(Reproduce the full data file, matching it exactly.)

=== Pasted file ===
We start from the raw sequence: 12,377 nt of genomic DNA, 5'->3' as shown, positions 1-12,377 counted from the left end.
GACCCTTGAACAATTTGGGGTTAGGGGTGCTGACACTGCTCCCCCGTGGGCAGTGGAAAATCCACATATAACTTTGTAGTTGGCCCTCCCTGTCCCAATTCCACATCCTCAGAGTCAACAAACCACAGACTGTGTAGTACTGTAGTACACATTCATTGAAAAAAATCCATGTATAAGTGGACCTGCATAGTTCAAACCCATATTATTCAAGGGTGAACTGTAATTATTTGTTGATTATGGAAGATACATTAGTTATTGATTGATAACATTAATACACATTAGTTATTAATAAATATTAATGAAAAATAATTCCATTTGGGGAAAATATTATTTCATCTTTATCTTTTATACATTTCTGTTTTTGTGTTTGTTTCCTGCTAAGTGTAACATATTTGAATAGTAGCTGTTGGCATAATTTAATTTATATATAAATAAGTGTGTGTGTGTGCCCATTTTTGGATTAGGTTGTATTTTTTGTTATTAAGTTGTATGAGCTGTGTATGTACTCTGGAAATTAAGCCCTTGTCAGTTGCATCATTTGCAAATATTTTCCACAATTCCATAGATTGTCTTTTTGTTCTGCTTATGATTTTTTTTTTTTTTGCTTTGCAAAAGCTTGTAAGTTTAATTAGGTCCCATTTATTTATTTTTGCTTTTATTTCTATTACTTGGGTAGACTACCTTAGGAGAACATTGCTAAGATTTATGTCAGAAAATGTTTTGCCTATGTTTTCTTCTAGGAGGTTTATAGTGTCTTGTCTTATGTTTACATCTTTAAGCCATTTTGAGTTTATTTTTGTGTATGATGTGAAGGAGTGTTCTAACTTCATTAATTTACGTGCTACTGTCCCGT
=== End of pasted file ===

We start from the raw sequence: 12,377 nt of genomic DNA, 5'->3' as shown, positions 1-12,377 counted from the left end.
GACCCTTGAACAATTTGGGGTTAGGGGTGCTGACACTGCTCCCCCGTGGGCAGTGGAAAATCCACATATAACTTTGTAGTTGGCCCTCCCTGTCCCAATTCCACATCCTCAGAGTCAACAAACCACAGACTGTGTAGTACTGTAGTACACATTCATTGAAAAAAATCCATGTATAAGTGGACCTGCATAGTTCAAACCCATATTATTCAAGGGTGAACTGTAATTATTTGTTGATTATGGAAGATACATTAGTTATTGATTGATAACATTAATACACATTAGTTATTAATAAATATTAATGAAAAATAATTCCATTTGGGGAAAATATTATTTCATCTTTATCTTTTATACATTTCTGTTTTTGTGTTTGTTTCCTGCTAAGTGTAACATATTTGAATAGTAGCTGTTGGCATAATTTAATTTATATATAAATAAGTGTGTGTGTGTGCCCATTTTTGGATTAGGTTGTATTTTTTGTTATTAAGTTGTATGAGCTGTGTATGTACTCTGGAAATTAAGCCCTTGTCAGTTGCATCATTTGCAAATATTTTCCACAATTCCATAGATTGTCTTTTTGTTCTGCTTATGATTTTTTTTTTTTTTGCTTTGCAAAAGCTTGTAAGTTTAATTAGGTCCCATTTATTTATTTTTGCTTTTATTTCTATTACTTGGGTAGACTACCTTAGGAGAACATTGCTAAGATTTATGTCAGAAAATGTTTTGCCTATGTTTTCTTCTAGGAGGTTTATAGTGTCTTGTCTTATGTTTACATCTTTAAGCCATTTTGAGTTTATTTTTGTGTATGATGTGAAGGAGTGTTCTAACTTCATTAATTTACGTGCTACTGTCCCGT